This is a bit of a double-edged sword. We can again refer to demographics to illustrate how spurious this argument is. The Washington football team is a national franchise with an international following whose players, and those otherwise associated with the team, receive far more media and societal attention in one game day than the Slants might receive over a period of weeks or even months. By contrast, not only are the Slants less visible due to their comparative anonymity, they are possibly not known to most Asian-Americans 75% of whom are foreign born and average forty-four years in age and who, therefore might not be into popular music or culture of this kind, may not be familiar with the history and significance of racial slurs and how they represent the popular simplified expression of millenia of western racist philosophy and science.

The point is that it is possible that the Slants' support derives from a mere fraction of the actual population of Asian-Americans and does not represent the attitudes of the majority at all. In fact, I might suggest that it is more likely that Tam's support comes from a demographic of Asian-America that is in the minority (even, perhaps, of the American-born), but which has greater engagement with social media, America's and Asian-America's cultural milieu, and which is more vocal and visible within it.

As for Asian activists supporting the right of Asian-Americans to demean themselves - I'm not surprised nor impressed. My observations of Asian activists is that they are not even remotely close to understanding our community's sentiment and quite often seem engaged in attacking their own communities. If these activists who support Tam's case are anything like these guys, then all the more reason to oppose!

Where Tam's argument becomes a double-edged sword is in his appeal to popular support for how his case is different to the redskins' case. According to this Forbes report from last year, Washington revenues amounted to roughly $440 million dollars, working out to around $40 "per fan". This means that the Washington support probably runs into the millions - possibly more people support Washington than there are Native-Americans who number roughly 3 million people, not all of whom may actually find the term "redskins" problematic. Thus, we have a situation where there may be vastly more Americans who believe that they have "reappropriated" the term and are using it positively, than there are who oppose the word. If the majority of people using the term "redskins" positively outnumbers those who find it offensive, then the demographic numbers argument fails to support Tam but supports the case of the Washington football team.

You might argue - as Tam does in his third and final point - that the "referenced" group's attitude should be taken into account, but this has no logic or reason to support it as I'll explain next.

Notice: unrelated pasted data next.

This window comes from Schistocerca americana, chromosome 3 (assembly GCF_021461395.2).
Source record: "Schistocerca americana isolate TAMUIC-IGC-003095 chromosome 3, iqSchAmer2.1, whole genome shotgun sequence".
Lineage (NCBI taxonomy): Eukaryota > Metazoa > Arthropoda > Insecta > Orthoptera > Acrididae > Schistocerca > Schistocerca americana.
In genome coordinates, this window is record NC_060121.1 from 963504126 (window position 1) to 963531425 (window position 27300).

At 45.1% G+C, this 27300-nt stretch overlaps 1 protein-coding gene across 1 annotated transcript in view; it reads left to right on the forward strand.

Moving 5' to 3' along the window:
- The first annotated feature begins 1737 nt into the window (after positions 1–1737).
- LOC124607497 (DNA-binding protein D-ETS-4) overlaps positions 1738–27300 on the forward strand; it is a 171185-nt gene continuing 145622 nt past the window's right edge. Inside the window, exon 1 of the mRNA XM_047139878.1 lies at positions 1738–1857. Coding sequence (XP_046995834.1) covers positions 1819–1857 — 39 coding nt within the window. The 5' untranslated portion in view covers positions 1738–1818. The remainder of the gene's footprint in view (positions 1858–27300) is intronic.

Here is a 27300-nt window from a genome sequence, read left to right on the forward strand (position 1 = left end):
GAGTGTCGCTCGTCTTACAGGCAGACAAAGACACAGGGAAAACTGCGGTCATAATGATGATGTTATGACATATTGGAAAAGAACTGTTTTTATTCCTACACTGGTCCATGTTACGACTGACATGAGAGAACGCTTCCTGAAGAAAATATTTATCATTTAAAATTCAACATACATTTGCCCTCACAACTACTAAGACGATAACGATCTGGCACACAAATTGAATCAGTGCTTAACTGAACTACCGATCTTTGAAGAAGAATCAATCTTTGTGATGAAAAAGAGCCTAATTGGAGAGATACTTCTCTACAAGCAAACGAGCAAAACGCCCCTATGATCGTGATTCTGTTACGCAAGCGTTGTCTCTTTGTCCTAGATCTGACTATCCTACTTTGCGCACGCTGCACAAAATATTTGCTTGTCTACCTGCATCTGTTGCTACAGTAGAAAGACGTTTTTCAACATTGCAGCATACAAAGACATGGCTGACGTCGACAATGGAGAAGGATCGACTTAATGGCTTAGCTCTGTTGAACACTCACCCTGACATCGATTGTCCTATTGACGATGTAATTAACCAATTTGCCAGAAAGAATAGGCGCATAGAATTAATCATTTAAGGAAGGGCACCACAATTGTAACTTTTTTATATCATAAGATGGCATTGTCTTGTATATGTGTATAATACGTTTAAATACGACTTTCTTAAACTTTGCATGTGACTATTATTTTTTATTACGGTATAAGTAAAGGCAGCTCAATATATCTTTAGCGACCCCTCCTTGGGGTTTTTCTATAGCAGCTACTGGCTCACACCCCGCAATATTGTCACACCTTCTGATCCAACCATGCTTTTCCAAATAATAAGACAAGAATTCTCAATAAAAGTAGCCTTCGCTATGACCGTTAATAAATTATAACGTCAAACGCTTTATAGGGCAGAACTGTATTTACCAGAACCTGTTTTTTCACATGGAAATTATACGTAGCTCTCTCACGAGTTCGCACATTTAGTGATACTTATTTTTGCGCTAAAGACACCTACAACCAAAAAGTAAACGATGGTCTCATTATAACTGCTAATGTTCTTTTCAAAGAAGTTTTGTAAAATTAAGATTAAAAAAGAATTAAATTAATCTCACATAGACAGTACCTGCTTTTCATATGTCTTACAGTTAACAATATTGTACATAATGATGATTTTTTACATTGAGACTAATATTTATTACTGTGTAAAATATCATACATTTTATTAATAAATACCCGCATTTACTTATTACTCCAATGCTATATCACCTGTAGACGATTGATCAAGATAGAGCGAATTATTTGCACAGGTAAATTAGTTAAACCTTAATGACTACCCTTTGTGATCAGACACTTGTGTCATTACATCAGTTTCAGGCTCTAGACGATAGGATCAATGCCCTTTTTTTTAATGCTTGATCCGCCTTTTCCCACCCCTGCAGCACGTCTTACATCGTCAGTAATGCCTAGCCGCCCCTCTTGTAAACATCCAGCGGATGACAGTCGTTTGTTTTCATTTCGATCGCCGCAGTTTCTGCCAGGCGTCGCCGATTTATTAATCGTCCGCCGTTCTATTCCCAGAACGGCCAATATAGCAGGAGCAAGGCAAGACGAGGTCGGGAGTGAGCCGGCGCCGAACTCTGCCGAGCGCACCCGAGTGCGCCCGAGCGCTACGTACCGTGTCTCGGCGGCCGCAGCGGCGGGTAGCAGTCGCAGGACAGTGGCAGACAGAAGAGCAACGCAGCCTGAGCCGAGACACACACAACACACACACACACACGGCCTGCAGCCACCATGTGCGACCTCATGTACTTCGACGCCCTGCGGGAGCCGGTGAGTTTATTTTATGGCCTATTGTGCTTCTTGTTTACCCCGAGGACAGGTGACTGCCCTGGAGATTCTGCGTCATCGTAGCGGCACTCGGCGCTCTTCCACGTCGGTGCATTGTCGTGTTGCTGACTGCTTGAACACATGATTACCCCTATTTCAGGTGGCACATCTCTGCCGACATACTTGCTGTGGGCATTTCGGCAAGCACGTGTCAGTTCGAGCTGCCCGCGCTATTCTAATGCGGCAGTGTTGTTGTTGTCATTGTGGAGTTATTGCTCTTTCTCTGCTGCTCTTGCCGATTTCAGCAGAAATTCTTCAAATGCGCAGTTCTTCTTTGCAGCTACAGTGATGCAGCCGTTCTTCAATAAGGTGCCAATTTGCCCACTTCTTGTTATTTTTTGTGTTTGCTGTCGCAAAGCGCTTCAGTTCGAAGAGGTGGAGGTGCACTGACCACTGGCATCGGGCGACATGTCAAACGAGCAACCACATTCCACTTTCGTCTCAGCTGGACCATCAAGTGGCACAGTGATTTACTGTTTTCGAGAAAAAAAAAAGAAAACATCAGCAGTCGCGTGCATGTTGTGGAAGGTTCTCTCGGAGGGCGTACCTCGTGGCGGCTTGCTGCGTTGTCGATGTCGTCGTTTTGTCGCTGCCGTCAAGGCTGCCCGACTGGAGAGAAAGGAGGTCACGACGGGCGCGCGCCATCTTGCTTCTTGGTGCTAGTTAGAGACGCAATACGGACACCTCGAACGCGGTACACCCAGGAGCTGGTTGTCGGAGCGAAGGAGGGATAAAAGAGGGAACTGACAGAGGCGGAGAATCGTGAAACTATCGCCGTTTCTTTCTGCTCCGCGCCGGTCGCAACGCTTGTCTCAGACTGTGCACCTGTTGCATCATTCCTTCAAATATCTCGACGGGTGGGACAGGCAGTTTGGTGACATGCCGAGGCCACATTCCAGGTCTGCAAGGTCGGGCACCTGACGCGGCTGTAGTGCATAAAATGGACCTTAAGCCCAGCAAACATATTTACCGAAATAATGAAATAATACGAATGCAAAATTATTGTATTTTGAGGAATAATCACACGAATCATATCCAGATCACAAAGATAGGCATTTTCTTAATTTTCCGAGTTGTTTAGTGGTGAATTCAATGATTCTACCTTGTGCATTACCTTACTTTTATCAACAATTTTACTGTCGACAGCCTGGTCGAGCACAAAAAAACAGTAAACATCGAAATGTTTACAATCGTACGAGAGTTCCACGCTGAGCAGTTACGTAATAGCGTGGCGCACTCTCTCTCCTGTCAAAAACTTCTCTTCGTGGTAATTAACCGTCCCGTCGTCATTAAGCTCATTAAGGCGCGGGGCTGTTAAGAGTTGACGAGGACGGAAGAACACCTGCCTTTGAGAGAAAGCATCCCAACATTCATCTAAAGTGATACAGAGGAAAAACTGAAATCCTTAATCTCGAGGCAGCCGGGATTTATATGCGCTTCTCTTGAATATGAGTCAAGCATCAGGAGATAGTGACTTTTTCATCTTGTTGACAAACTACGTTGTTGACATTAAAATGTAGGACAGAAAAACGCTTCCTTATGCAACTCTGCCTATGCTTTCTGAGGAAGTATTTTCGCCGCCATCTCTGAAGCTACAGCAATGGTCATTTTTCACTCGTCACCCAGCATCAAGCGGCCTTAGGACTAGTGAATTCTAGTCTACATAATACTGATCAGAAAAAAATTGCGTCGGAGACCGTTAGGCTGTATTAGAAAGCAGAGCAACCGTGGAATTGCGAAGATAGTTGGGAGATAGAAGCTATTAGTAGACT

Tam's third point is as follows....
The owners of “REDSKINS” are not members of the “referenced group,” unlike THE SLANTS. It’s important to remember that of the 800+ trademark applications for variations of the term “slant,” only one was denied for being a “racial slur.” In other words, the Trademark Office never considered it to be a slur against Asians until an Asian applied. The Trademark Office clearly expressed that the only reason why they associated our trademark application with a racial slur was because of my race. They wrote, “it is uncontested that applicant is a founding member of a band…composed of members of Asian descent…thus, the association.” In other words, if I were white, like every other applicant in the history of the country, it would have not been questioned to begin with.
This is where the whole house of cards falls apart. Tam complains that the association of his race with the term "slants" is why it has been viewed as a slur by the trademark office. Yet, elsewhere, he has argued that he is not referencing the Asian race by his use of the term, although in his article he clearly states that his band does use the word as a means of referencing his race. I'm confused too.

Worse, there is nothing implicit in this argument that excludes people who are not the group referenced by slurs from deciding to use them positively - to say that white people cannot be allowed to reclaim a slur and change its meaning is racist. This means that although there may be some cause for concern that non-Asians could trademark the term slant, whilst Asians are prevented from doing so, there is no reason why non-Asians should be forbidden reference to racial slurs in their trademark as long as they can show that they have used these terms in a positive way. And Washington wins.

This is exactly what the Washington football team is arguing - they have reclaimed the word "redskins" and are using it in a positive way. Given Tam's argument, and the fact that the trademark office seems set on granting his band the trademark, it should follow logically - and perhaps legally - that Washington will be granted the same rights. After all, isn't it racist to deny trademarks based on race?